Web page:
A year ago my wife and I decided to turn a recently purchased rental property into an Airbnb. A few of our friends and acquaintances had highly recommended going the Airbnb route instead of turning our home into a traditional rental.
We knew nothing about how to be Airbnb hosts. In fact, we weren’t even experienced Airbnb guests, having only used the service once before.
But with reckless abandon, we began to research what it would take to be successful Airbnb hosts. We read endless blog posts and interviewed current hosts for pointers and ideas.
We tried to apply everything that we had learned. And then we dove in head first and hoped for the best.
It’s been a full year since we took the Airbnb plunge and we’ve learned a lot along the way. If you’re considering turning a rental property into an Airbnb, here are my three biggest takeaways from the past year.
1. Your income potential may be higher
There’s no doubt that we bring in more income per month with Airbnb than we would ever be able to bring in as traditional landlords.
During the winter months, the income is usually double. During the hottest summer months, income can be three to four times what a tenant would pay to rent our home year-round.
That sounds great, but there’s one big caveat that I should note: We happen to live in Daytona Beach, Florida, which is a popular vacation spot.
In a different area, it’s possible that we wouldn’t be able to ask as much per night for our house. It’s also possible that our house would be booked 50% of every month, as opposed to our average booking rate of 75%.
If you’re considering starting an Airbnb, make sure you do some market research first. Check to see what the average listing price is in your area. And try to get in contact with a local host to find out what they’re bringing in on average.
As we’ll see below, Airbnbs take a lot of work. You don’t want to commit to all the extra effort that an Airbnb will require of you until you’re confident that it will be worth it financially.
2. Your hassle factor will be higher
I’m not going to sugarcoat this. Hosting an Airbnb is a lot of work.
On a daily basis, you need to communicate with potential guests and answer questions from those who have already booked. And the house has to be cleaned in between each stay.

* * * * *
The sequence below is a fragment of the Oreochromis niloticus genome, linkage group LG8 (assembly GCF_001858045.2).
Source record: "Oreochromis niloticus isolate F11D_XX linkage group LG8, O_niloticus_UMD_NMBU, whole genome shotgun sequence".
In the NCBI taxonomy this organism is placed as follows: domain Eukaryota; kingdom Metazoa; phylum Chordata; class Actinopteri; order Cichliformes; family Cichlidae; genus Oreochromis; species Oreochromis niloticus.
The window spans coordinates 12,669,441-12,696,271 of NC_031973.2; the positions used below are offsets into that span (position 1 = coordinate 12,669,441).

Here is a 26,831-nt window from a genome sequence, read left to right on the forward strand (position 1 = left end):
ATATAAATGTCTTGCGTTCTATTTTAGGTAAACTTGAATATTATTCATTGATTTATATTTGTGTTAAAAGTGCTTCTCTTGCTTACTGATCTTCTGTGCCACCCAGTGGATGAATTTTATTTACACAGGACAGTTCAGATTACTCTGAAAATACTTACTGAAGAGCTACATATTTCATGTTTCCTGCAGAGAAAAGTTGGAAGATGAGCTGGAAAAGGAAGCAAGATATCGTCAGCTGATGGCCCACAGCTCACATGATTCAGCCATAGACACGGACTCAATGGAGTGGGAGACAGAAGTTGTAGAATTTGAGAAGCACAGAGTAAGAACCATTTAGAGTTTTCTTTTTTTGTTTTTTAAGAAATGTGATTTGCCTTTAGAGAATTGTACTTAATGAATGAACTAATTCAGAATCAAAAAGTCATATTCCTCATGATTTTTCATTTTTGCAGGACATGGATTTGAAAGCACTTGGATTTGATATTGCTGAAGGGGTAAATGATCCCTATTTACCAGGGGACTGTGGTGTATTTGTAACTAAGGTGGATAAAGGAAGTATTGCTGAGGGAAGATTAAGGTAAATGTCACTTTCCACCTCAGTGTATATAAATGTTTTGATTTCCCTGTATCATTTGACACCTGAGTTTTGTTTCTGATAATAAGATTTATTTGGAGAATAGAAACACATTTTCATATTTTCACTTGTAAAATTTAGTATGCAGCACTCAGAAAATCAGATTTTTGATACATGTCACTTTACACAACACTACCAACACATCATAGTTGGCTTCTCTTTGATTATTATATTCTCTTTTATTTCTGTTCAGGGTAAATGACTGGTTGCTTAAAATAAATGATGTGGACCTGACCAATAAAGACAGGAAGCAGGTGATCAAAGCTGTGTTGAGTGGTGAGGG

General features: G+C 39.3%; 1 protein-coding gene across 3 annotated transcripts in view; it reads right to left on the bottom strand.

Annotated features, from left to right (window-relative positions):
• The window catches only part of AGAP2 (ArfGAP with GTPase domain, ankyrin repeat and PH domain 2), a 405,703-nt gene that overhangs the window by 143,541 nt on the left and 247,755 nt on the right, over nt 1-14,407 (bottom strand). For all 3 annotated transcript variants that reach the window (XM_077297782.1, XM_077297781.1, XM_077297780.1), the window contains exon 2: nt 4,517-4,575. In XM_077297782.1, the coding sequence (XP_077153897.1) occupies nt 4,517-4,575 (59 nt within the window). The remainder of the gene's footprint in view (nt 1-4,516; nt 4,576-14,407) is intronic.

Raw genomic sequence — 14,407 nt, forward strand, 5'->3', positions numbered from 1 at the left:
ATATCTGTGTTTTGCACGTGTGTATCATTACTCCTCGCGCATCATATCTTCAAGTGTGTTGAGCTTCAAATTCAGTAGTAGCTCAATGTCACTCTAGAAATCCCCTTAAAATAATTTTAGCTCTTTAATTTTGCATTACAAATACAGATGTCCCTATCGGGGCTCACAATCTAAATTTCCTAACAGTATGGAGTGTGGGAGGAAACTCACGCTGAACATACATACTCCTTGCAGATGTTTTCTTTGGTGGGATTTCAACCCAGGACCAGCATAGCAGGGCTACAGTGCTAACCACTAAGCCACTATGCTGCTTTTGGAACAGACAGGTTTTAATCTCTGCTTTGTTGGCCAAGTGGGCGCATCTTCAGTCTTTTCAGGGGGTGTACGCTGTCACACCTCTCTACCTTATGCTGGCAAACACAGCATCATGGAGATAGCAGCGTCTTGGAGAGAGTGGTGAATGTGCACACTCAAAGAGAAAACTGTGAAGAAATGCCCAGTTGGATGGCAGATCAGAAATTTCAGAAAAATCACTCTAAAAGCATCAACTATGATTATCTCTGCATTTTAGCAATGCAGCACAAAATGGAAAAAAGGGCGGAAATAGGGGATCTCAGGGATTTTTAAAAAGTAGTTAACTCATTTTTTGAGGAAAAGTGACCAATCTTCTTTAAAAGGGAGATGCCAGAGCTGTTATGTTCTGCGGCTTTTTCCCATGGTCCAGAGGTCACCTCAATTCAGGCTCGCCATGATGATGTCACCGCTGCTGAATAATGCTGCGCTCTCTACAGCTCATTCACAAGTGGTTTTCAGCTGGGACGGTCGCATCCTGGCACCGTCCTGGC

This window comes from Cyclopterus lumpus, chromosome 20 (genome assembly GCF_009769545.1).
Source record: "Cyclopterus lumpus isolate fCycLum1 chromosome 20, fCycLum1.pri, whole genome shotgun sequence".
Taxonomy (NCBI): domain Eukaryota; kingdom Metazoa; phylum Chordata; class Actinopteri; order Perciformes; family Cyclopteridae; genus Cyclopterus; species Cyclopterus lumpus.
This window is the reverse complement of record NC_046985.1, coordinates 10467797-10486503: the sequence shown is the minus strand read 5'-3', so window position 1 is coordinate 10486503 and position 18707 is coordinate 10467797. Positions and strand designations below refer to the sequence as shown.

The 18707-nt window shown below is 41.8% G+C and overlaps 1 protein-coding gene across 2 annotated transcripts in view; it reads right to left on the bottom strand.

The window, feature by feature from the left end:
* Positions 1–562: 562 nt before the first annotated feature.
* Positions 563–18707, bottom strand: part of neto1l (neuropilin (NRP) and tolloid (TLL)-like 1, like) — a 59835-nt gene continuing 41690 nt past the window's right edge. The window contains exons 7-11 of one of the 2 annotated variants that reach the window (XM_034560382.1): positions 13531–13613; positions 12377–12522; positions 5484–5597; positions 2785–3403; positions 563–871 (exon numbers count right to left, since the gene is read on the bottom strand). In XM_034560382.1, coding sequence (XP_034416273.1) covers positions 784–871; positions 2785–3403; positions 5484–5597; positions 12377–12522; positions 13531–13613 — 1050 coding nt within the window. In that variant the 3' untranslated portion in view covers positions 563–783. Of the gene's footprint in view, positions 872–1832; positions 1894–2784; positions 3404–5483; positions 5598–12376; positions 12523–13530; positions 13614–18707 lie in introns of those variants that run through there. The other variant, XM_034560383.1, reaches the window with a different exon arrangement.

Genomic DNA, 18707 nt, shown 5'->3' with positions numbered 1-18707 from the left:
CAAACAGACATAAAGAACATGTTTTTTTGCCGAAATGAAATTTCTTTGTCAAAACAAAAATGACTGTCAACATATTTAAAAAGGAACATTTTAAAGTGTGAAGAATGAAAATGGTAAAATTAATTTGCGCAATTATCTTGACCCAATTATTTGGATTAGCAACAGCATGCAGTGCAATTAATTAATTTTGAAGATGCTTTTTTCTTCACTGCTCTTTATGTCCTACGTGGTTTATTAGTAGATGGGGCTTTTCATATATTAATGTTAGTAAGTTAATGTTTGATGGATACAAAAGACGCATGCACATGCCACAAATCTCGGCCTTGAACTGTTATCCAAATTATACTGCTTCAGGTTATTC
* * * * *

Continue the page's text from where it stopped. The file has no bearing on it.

Now you can either do this yourself or pay someone else to take care of these things for you. But either way, “running” an Airbnb is going to cost you time or money.
With a traditional rental, you don’t need to “run” anything. You just collect the check each month. And possibly fix a broken toilet every six months.
But an Airbnb is truly a side job. It requires attention on a weekly (and often daily) basis. Additionally, you’ll be in charge of buying furniture, supplies, and amenities.
And you’ll need to replace things as they get worn down. It’s only been one year and we’ve already had to replace the living room couch and area rug due to wear and tear and spills.
These are things that you’ll want to be aware of and prepared for before you start your Airbnb hosting adventure.
3. Your income will be inconsistent
As a landlord, monthly income is consistent and dependable (as long as you have good tenants).
But with Airbnb, no month is the same. As I mentioned earlier, summer is great in our area, but fall can be rough.
Certain months you may absolutely kill it. And the very next month, you could be checking your phone each day just hoping that a booking will come through.
To prepare for this “up and down” income roller coaster, I recommend saving up part of your extra income during the busy months so that you have a buffer built up for the slow times.
Overall, I’m glad we did it
So do I think that turning our rental property into an Airbnb was a good decision? The short answer: Yes.
But the long answer is if I didn’t live in a tourist area where we can make three times the monthly income of a traditional rental by choosing Airbnb, I’m not sure I would do it.
Hosting an Airbnb is a lot of work and it can take away a lot of your daily freedom.
However, for where we live the income has been fantastic. So much so that we’re willing to live with the extra hassle that comes with it.